But Varadkar didn't ring Clare County Council with Trump's "concerns". Instead, he emailed Failte Ireland, just - y'know - wondering if it "shared" Trump's "concerns".

And Failte Ireland "made observations" to Clare County Council. We don't know whether and to what extent these "observations" were influenced by Varadkar's "concerns" about Trump's "concerns".

Upshot: the wind farm was refused planning permission.

Now, we could spend ages sniffing around but we're not going to find a smoking gun lying in a bunker at Doonbeg golf course.

Trump had a problem; Trump made a call; Varadkar sent an email to Failte; Failte spoke to the council; Trump's problem went away.

Five separate steps, no visible connections. As Mr Varadkar explained, it was all above board.

Irish politics in a nutshell.

You can understand how this looks from Donald's point of view - how he would be delighted to see the guy who took his phone call that time, just before his problem went away.

Chapter 2, last week.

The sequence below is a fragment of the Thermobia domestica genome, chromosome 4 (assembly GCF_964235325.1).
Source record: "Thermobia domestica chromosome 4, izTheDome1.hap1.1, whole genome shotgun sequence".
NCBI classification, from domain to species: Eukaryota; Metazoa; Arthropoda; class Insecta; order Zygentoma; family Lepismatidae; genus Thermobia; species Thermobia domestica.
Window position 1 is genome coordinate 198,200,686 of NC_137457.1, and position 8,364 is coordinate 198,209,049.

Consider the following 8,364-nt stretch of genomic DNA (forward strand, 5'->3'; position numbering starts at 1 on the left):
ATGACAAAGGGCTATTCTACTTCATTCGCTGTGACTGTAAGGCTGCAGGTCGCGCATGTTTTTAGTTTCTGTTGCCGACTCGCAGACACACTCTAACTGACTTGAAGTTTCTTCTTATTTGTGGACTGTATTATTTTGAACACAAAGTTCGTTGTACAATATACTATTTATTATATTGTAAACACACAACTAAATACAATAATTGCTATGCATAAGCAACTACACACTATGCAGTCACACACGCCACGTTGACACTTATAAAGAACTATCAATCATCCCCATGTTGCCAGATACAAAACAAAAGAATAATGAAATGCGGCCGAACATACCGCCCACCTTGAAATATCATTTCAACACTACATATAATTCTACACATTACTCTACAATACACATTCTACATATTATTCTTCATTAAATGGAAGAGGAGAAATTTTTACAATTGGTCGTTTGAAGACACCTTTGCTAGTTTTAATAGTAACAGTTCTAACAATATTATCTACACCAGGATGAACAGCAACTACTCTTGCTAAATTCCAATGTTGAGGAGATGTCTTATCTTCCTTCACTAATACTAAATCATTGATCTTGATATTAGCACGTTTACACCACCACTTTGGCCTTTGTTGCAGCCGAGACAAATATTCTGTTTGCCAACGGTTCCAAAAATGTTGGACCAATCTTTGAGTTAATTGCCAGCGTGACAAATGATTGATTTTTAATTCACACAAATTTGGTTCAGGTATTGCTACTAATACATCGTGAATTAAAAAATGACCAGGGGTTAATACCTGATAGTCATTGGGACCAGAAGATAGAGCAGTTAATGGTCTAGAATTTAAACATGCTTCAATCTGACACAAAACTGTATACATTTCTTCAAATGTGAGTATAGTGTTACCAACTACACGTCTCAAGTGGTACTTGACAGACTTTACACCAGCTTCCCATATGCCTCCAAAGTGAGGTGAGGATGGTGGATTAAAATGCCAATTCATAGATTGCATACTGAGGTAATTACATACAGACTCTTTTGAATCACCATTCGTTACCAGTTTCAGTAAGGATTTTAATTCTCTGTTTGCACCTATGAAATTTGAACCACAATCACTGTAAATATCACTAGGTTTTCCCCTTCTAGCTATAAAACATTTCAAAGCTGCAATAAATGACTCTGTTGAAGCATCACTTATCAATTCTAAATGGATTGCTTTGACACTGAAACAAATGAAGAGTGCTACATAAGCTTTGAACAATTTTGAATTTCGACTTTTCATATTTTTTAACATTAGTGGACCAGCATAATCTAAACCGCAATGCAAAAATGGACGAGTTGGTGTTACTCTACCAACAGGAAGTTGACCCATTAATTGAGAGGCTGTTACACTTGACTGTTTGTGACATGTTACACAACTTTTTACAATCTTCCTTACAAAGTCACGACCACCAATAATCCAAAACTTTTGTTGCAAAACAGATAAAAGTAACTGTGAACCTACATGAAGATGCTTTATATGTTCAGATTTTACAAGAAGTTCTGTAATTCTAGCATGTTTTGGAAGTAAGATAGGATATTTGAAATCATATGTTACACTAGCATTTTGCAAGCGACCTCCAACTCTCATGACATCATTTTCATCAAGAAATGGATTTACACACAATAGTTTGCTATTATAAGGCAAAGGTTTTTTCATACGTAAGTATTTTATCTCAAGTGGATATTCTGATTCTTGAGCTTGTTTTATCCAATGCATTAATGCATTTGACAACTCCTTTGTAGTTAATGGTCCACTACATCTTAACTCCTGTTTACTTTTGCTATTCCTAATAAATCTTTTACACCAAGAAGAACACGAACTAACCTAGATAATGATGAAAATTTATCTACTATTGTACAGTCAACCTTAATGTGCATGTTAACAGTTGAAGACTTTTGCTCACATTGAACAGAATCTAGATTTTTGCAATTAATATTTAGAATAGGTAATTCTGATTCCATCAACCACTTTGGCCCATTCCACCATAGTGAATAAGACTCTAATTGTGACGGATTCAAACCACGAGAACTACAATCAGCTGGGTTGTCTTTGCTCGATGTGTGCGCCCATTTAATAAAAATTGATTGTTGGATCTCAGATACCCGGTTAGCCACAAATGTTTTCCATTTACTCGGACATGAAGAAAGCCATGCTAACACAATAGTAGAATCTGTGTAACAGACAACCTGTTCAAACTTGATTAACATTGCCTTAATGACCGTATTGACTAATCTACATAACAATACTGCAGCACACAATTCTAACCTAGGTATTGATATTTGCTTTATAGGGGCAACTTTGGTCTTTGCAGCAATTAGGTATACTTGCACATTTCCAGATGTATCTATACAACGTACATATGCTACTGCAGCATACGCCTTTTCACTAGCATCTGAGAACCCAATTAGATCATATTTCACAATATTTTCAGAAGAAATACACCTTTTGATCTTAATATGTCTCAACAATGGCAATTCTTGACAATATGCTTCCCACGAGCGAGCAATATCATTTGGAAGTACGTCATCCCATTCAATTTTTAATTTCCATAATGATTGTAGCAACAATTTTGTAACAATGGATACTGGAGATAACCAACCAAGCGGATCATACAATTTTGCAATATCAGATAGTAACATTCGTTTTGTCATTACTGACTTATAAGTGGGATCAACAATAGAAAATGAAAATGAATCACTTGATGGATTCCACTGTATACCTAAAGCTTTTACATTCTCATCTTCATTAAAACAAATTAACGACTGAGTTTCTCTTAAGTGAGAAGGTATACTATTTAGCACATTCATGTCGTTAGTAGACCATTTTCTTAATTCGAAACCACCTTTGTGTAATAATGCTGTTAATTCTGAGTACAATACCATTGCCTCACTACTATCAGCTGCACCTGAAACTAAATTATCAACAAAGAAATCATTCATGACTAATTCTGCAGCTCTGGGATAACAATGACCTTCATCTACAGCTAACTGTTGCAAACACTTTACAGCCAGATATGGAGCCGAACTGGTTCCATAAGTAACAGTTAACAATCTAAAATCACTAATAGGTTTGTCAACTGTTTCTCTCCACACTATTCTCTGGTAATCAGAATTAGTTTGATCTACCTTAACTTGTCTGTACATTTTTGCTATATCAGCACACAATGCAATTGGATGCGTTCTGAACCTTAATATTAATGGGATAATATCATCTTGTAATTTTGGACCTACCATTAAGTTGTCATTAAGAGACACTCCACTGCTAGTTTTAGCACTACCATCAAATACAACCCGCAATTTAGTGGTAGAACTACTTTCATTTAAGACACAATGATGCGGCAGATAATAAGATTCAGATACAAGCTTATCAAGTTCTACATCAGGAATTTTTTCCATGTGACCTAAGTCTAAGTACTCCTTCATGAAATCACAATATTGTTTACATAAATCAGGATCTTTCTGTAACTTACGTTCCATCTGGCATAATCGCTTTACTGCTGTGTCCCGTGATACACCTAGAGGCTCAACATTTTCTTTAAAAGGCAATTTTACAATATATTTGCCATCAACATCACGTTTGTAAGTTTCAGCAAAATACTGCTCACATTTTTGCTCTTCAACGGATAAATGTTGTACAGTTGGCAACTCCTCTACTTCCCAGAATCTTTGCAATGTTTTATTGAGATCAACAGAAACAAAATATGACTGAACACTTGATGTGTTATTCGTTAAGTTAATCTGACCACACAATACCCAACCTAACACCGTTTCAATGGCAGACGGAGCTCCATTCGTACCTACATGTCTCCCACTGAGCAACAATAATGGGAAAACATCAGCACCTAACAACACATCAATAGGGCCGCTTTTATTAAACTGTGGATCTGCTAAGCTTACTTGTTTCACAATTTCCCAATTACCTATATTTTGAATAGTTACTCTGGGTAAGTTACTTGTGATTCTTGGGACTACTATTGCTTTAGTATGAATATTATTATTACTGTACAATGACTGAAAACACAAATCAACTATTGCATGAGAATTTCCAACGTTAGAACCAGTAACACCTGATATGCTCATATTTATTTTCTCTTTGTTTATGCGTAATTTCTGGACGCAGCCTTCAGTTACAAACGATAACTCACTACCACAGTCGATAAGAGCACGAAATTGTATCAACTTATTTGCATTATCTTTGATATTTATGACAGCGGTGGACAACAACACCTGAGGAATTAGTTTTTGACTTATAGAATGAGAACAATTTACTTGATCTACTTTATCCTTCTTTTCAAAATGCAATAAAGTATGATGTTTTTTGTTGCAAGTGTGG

Leo was finally being welcomed to the White House. And you can bet he and the Strategic Spin Unit put in the hours preparing for the visit, nothing to be left to chance. Do this right and it's worth maybe five points in the next poll, and that's what matters.

In The Irish Times, Miriam Lord caught some of the bizarre White House dialogue between Varadkar and Trump. Had Samuel Beckett read Lord's report he would have been envious.

Her piece was the only one that caught and reported a strange remark Trump made in passing about Varadkar: "We actually know each other from another life."

It could mean anything.

Now, I've covered one of those Paddy's-Day-in-DC things, and it's pure show-business. Our guys love hanging out with big-shot Yanks. And the big shots get photos they can use to impress Irish-American voters at the next election.

I've watched the American and Irish politicians pretending to find shamrock interesting.

I've stood bored out of my skull in the East Wing, as the Americans glanced at their watches and prayed for the "entertainment" to end soon.

I'd do it again only if they provided quantities of narcotics sufficient to mentally displace me for the duration.

At the heart of all this is a difficult task for the Taoiseach of the day - and most of them have made a good stab at it. That is, they struggled to maintain some contact with their dignity while cavorting for the big shots.

In the video of his performance, however, Varadkar is undiluted embarrassment.